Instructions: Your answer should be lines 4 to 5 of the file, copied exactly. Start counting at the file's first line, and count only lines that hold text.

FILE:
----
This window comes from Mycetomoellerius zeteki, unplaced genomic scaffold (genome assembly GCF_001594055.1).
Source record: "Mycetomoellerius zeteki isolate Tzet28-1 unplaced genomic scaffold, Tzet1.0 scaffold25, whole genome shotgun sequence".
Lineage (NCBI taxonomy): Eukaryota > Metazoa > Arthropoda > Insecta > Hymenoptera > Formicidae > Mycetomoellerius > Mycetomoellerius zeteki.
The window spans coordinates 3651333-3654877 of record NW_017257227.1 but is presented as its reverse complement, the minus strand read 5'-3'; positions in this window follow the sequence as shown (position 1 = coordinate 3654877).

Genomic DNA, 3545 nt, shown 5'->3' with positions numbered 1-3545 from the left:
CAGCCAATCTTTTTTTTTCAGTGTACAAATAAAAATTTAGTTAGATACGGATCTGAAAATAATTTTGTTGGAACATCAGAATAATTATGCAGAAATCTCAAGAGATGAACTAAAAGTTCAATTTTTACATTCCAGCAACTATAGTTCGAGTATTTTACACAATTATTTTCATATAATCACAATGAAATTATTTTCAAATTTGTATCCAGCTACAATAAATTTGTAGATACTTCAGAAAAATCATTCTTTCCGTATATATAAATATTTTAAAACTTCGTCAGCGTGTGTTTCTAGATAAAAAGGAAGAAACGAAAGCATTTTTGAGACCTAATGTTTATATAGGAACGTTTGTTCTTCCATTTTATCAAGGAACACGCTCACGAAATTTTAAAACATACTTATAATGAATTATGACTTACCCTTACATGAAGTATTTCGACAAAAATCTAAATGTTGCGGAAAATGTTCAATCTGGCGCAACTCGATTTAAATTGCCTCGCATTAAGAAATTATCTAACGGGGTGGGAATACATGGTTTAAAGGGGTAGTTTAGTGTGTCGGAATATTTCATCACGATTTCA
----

The window spans coordinates 3651333-3654877 of record NW_017257227.1 but is presented as its reverse complement, the minus strand read 5'-3'; positions in this window follow the sequence as shown (position 1 = coordinate 3654877).

Genomic DNA, 3545 nt, shown 5'->3' with positions numbered 1-3545 from the left: